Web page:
Mountain blows again
As thousands prepare to descend on the region this weekend for the massive Lake Taupo Cycle Challenge, scientists are predicting more eruptions to come - and not just at Tongariro.
GNS Science last week warned of a possible eruption at neighbouring Mt Ruapehu in coming weeks after pressure began building up under the Crater Lake.
And they say yesterday's eruption at Tongariro's Te Maari crater - which sent a 2km-high ash plume into the sky - has not lessened the chance of that happening.
They also expect eruptions to continue at Tongariro over coming days.
The news has put Challenge organisers on tenterhooks, but at this stage hasn't stopped the event, which kicks off on Saturday.
Event director Kay Brake said they were monitoring information closely and had several contingency measures in place, should there be further eruptions.
GNS vulcanologist Tony Hurst said all eyes had been on Ruapehu and yesterday's eruption took them by surprise, despite a larger eruption at the same crater in August.
There were no earthquakes of note in the lead-up, which would have readied scientists for the mountain to blow.
"It was unexpected. [But] there's no reason to think this is all we're going to get. There's a significant risk that there'll be more like this.
"There's a history on Tongariro of having months or longer of eruptions but none of it large."
Taupo District Council emergency manager Phil Parker said it was unusual to have to monitor two mountains at a time.
It was now simply a waiting game to see how and when Mt Ruapehu erupted, he said.
Tuwharetoa spokesman Bubs Smith, who lives near the base of the mountain, described Te Maari's actions as "just a little cough".
"It was nowhere near like last time, just a bit of a nuisance really."
He was still surprised given an eruption from Mt Ruapehu had been expected.
"After that August 6 eruption we thought it's done it's dash, that's over."
He said residents were anxious given the activity at Ruapehu, which he hoped would release sooner rather than later.
"There's a lot of pressure still building there, so that still needs to release. The longer it takes the more pressure is building up."
A film crew were in the middle of interviewing a geologist and a vulcanologist on Mt Tongariro when the mountain erupted behind them.
Three crew members from Kiwi web-video production company 90 Seconds TV were making the Tongariro Crossing, a video to encourage Australians to travel to the Great Lakes area.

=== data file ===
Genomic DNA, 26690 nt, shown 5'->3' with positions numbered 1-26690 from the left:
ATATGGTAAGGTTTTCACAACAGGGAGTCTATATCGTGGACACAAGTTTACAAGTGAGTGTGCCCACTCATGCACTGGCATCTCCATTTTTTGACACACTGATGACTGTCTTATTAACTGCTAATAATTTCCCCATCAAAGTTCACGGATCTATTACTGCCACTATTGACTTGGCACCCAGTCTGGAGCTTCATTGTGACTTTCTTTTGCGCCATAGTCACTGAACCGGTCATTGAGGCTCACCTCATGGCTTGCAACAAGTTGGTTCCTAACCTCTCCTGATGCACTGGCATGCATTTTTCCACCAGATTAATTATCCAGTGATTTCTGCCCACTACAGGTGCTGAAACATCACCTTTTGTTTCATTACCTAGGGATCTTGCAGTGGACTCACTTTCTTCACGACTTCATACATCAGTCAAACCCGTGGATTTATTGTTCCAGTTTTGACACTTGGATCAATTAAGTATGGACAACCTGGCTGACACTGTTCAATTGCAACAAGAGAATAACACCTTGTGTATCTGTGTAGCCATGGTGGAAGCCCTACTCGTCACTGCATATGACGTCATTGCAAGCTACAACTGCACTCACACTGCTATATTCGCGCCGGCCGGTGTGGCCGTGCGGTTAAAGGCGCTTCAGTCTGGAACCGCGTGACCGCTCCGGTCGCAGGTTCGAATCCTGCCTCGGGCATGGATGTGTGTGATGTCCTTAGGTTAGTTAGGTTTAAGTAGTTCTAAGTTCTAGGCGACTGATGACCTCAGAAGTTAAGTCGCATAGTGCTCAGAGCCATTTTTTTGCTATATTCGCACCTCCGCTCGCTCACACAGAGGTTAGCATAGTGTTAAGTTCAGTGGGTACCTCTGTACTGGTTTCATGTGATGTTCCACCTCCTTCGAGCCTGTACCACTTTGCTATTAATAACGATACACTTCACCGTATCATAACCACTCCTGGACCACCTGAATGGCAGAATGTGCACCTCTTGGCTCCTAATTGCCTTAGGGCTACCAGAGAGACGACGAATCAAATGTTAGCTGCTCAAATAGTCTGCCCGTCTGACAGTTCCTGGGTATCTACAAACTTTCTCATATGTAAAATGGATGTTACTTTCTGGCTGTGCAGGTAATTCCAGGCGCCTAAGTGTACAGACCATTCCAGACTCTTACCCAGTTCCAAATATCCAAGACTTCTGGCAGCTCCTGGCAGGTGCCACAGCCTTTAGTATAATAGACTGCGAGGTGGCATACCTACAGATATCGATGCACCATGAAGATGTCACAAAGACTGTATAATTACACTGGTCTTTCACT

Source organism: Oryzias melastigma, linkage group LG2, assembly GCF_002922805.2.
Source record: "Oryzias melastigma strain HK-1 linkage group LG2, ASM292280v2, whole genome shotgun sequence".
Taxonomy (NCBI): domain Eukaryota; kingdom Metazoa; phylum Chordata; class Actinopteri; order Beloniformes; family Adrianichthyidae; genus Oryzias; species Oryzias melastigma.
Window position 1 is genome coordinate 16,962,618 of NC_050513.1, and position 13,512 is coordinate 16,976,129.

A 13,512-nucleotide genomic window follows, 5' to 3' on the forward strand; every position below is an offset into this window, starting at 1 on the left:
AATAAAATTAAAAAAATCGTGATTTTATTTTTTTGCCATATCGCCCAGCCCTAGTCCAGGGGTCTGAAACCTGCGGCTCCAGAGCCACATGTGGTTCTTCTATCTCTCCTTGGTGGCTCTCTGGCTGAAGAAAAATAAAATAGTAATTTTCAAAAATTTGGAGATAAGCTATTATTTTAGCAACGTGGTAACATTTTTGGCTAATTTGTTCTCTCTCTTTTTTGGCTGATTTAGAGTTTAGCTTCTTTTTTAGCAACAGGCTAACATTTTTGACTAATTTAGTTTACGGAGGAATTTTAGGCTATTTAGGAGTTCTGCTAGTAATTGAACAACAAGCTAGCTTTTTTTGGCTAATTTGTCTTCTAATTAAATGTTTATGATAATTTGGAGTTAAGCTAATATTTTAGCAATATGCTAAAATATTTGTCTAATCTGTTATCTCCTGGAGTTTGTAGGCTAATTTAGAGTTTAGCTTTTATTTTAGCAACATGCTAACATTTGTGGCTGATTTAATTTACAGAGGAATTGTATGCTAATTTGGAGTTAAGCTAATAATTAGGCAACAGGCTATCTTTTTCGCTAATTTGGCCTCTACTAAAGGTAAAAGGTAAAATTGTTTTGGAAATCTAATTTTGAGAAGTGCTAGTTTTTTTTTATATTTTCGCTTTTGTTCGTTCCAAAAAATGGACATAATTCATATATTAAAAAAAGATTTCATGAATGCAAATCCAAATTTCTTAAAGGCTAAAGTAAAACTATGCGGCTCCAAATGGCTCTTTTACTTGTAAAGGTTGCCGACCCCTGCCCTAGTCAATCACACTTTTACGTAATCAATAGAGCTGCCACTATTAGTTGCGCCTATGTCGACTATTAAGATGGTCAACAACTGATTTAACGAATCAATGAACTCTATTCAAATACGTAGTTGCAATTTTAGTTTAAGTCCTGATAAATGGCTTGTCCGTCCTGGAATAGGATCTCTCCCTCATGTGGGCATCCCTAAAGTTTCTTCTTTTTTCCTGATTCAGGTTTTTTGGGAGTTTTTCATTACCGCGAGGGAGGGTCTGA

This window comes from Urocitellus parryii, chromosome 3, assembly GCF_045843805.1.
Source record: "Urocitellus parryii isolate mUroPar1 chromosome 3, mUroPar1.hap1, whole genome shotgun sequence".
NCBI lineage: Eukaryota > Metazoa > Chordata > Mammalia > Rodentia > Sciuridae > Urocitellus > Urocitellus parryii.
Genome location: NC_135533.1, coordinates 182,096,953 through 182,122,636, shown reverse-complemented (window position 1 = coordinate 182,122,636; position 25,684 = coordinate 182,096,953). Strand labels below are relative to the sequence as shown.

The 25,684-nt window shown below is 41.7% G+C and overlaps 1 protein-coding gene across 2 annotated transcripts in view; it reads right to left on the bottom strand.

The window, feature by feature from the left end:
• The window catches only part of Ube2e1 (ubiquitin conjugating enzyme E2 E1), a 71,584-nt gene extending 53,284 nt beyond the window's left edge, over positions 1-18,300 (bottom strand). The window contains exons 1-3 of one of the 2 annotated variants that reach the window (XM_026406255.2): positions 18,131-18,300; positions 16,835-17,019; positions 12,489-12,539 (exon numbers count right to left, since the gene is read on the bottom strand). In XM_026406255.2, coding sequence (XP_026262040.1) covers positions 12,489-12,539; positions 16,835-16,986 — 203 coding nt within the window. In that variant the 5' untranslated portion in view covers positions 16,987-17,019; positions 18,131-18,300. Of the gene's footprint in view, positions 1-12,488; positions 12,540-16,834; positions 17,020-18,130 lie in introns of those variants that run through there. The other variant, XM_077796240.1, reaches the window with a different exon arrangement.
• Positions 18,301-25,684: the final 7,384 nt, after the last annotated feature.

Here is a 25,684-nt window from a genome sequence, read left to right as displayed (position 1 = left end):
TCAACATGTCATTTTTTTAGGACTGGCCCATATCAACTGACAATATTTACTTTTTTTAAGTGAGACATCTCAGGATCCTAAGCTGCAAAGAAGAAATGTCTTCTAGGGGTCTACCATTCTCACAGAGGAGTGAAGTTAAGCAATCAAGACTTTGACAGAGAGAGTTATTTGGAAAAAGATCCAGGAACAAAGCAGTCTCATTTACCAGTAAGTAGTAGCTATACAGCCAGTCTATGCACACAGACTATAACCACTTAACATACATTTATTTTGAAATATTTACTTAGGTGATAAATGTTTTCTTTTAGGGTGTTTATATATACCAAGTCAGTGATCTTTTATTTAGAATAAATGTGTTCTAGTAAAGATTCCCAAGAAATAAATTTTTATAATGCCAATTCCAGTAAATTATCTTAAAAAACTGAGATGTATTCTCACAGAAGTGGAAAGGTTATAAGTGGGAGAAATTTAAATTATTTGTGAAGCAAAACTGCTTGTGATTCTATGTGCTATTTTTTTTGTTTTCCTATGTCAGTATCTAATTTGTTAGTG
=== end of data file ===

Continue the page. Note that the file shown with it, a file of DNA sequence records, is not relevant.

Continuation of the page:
90 Seconds TV chief executive Tim Norton said they were in the middle of their on-camera inter-view when "she blew her top".
"I have watched the footage of the explosion. There was a big boom, which lasted quite a while.
"There was quite a lot of euphoria, lots of screaming and yelling. There wasn't a lot of fear."
The fear came later, he says, when the smoke and ash began to pour into the sky.
"I think when that happened, when they felt the rumble deep... that was a little bit frightening."
SCHOOL GROUP FLEES VOLCANIC ASH CLOUD
The man responsible for a group of 90 school students on Mt Tongariro yesterday said there was eerie sense of calm before it suddenly erupted.
Paul Lowes, a teacher at Tamatea Intermediate in Napier, was leading the youngsters over the Tongariro Crossing when it started spurting smoke and ash, about 1.30pm.
The group was celebrating reaching their destination - the Ketetahi Springs - when one of the kids pointed towards the Te Maari crater, about a kilometre away.
"We turned around and there she was, she was just starting to blow," Mr Lowes said. "It was a bit of an eerie experience. There was a little bit of a rumbling to start with and then a very peaceful calm and you could just hear the ash, the eruption, the clouds going up into the air.
The students were initially excited by the blast, some started taking photos and teacher Lomi Schaumkel filmed the action.
The video footage showed some of the students, and other people further along the track, turning and running away from the ash cloud.
Mr Lowes said the excitement was quickly surpassed by a sense of urgency to get to safety.
"We stopped in a bit of awe of it really, and then realised what was really happening as it was getting bigger. Then it was - righto, it's time to move everyone out of here," Mr Lowes said.
The children made their way down the mountain and back to Mission Bay Christian Camp, where they will spend the rest of the week.
Mr Lowes said he had been in touch with the Department of Conservation earlier in the day and had every reason to believe the mountain was safe.
He said it will be a school trip he, and the students, will never forget.